Believe it or not, this is not just something I made up. There is a fair old bit of academic thought and research about it and how it can help meet the challenges of the modern world.
Three compelling events have occurred over recent decades that make this particularly relevant now:
There are many others but this triptych sheds a shining light on the opportunity to rethink town and city planning in 2021. Many of the old ways such as bisecting cities with dual carriageways and expediting polluting and expensive trunk road traffic through towns are no longer compelling. In fact, they have become antisocial and the community at large is rapidly gaining an awareness of this.
At the risk of misappropriating what has recently become a cliche, we are currently caught in a perfect storm that is propelling us to view our future differently from what has been seen as best practice in the past.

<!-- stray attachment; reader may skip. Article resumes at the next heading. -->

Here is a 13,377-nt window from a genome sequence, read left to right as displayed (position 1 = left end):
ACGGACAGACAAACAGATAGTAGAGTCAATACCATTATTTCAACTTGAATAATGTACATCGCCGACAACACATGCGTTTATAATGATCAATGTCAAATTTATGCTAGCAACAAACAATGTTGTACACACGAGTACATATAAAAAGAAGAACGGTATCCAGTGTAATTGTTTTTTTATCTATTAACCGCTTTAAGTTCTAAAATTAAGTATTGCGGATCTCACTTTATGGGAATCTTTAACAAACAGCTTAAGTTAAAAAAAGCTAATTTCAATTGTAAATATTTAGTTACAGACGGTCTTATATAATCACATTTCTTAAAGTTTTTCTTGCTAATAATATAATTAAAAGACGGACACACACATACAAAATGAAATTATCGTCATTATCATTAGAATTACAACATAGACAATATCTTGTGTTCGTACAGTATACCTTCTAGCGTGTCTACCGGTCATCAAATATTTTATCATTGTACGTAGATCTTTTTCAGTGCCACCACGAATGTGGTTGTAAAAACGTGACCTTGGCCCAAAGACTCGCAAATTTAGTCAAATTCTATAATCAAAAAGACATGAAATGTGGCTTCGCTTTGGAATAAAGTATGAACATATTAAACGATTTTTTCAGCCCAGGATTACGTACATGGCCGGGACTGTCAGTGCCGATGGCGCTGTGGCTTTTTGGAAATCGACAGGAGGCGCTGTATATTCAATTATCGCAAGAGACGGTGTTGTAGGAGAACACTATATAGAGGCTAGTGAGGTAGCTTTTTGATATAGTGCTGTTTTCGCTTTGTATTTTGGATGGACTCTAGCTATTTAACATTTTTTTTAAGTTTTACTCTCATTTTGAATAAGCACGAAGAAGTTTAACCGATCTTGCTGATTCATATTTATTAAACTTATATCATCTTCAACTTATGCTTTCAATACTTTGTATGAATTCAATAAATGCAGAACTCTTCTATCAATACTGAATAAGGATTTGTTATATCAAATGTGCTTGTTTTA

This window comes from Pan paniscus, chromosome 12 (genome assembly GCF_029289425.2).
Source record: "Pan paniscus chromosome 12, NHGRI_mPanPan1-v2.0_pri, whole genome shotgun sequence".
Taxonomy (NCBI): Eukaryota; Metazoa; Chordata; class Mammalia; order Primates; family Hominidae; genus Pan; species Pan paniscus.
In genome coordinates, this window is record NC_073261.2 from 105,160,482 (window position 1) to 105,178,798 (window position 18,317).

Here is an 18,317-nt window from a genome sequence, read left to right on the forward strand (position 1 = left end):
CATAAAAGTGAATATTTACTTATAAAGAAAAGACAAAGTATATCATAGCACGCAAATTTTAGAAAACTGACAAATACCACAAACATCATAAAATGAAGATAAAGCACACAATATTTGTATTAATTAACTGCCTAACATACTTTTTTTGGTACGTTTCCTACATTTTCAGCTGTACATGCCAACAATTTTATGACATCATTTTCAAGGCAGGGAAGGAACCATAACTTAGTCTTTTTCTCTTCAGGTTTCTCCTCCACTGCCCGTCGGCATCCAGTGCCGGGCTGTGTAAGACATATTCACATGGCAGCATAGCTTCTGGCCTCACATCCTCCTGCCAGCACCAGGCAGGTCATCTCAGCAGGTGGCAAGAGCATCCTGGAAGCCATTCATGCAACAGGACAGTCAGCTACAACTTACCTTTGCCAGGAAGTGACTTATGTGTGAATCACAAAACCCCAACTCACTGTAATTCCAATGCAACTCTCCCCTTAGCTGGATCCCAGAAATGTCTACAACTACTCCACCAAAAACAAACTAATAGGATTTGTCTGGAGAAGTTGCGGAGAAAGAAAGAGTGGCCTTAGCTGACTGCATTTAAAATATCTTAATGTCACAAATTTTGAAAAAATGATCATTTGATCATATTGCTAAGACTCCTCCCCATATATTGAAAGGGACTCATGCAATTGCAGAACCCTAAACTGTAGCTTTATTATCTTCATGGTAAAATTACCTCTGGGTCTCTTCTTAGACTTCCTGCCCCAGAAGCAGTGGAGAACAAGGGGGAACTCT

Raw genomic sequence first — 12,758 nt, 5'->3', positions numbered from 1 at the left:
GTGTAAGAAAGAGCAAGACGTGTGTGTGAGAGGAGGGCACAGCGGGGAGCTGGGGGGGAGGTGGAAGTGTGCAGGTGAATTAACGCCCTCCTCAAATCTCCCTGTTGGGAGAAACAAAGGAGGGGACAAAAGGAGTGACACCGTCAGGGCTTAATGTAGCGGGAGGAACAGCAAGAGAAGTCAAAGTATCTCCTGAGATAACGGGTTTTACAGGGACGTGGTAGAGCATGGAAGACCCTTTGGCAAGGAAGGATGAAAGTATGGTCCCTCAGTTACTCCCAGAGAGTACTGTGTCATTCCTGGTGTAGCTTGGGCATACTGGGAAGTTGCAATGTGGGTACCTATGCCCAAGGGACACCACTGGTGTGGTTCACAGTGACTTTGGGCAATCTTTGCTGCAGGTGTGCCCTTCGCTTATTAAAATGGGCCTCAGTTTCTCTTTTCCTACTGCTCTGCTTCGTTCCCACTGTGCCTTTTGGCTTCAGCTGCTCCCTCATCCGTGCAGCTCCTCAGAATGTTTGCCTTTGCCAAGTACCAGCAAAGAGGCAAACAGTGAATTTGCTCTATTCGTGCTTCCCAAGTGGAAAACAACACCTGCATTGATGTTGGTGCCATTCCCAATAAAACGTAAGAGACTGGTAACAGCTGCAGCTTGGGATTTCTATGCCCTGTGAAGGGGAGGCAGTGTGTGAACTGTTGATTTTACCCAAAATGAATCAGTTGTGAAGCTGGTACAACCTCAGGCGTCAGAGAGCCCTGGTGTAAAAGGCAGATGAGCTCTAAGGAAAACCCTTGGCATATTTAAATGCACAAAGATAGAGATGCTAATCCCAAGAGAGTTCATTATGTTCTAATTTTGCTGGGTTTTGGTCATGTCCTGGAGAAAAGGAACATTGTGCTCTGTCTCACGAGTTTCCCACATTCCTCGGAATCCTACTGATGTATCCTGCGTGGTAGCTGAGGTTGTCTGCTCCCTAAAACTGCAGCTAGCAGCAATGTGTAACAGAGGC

Re-enter the 15-minute neighbourhood
This is not a new concept, just a fresh encapsulation of what seemed like common sense in the past.
Essentially, it is a neighbourhood in which the majority of the residents' needs are met within a 15-minute "bubble" without using a car or van. The needs would vary depending on the requirements of a specific community but are likely to include Employment, Healthcare, Education, Sport/Leisure, Groceries, Social Interaction and Entertainment.
It would be superb if interested readers would contribute their own views on essential needs. Comments on this blog would be amazing but a tweet to @mark4faringdon would be just as good.
I'll finish off this episode (wouldn't want readers to spend more than 15 minutes reading it, would I) with a plea:
Planners: Please consider Active Travel needs before approving development plans.
Coming soon: The conditions required for a 15-minute neighbourhood/community/town/suburb; how to improve a current neighbourhood; how did we drift so far from this?; devices, including funding, for making this happen; electronically-assisted self-propelled devices.